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Monday, 28 July 2008

Combination Chests

I finished one of the placeables that I wanted to include within the new era today: Combination Chests. Players of Soul Shaker will have already encountered a version of these and so will be familiar with the concept, even though the new era version is completely revamped. For starters, NWN2 allows me to use a GUI interface rather than a conversation box for input from the player - and while programming the XML code is harder first of all, working with the input from a GUI is actually a lot easier than trying to work around a conversation with many tokens. Furthermore, the GUI makes the whole interaction much more visual and fun! I had to design the GUI background myself, and so while the artwork may not be as good as some, at least it is practical and serves well for the job. Take a look at the edited screenshot below to learn more about the way Combination Chests will be played.

Even before the PC interacts with the chest (or any object with a combination lock), they can examine the object to get an indication that the lock users tumblers in a combination lock. They can then either continue to interact with the chest or do one of two other things first:

1) They can try using dedicated Tumbler Picks to force the tumblers open. The chance of success is based upon the DC of the lock, the players Open Locks skill and the quality of the picks being used. There is always a minimum chance of 5% success, no matter who tries to pick the tumblers, but there is also a maximum chance of 95% for success no matter how good the PC or the picks are. Picks only have a single use like normal Thieves Tools, and the combination will lock again after the picked object is closed.

2) If the PC has the Knock spell, then they can cast it on the chest to allow anybody to try to work the tumblers that can only otherwise be worked by a PC with a high enough Open Lock skill to interact with the lock.

Alternatively, a PC can simply try to interact with the lock. When they do, they will be presented with the following GUI:


At the top of the GUI is a standard message that the player's PC is about to interact with a Combination Lock. The digits (A) show the current tumbler setting. These change as the player interacts with either the plus or minus buttons (B) above and below these numbers. If the combination is known, the player can enter it via these buttons and then click on the "Try Combination" button (C). If it is the correct combination, the object will open. Extra information about the lock and interaction is provided (D) as the player continues to interact with the lock.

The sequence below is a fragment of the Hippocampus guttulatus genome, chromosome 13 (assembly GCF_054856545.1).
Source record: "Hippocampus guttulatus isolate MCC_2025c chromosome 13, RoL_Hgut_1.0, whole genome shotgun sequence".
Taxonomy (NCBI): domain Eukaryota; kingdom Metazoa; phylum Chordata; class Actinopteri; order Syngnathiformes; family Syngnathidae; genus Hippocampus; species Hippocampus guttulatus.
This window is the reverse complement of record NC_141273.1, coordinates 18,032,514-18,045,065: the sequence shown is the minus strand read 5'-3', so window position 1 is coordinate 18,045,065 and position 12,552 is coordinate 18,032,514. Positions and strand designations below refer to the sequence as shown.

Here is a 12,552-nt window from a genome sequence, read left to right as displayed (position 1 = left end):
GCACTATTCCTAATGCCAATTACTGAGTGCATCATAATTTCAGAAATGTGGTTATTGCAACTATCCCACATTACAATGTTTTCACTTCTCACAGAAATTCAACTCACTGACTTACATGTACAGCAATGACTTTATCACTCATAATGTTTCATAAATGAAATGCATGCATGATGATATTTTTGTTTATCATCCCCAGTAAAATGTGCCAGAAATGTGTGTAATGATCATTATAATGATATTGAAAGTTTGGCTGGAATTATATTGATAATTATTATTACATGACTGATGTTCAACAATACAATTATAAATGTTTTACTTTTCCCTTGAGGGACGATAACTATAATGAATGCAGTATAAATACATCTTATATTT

An eye should be kept on the extra information section, as it gives you feedback about the lock and the person trying to interact with it. In the picture shown, the lock is said to have a Tumbler DC of 4 and that the current PC's Open Lock skill is too low to have any feedback when they interact with the lock.

Interaction Feedback

If the PC who interacts with the lock has an Open Lock skill equal or higher than the DC of the lock, then they will receive Tumbler Feedback with each attempt of a combination. The feedback says how many of the tumblers are correct, and so after a few attempts, the lock picker should eventually be able to ascertain the correct combination and open the lock.

If the chest has had the knock spell cast on it prior to any interaction, then the working DC will be zero, which means anybody working the lock will receive the same information as a PC with an adequate Open Locks skill. NB: The knock spell only keeps the working DC to zero for a period of 15 seconds per level of the caster, and the time is constantly displayed and updated in the Information Feedback area. Therefore, time is of the essence when using the knock spell at lower levels. Once the combination has been found and the lock sprung, the knock spell ends.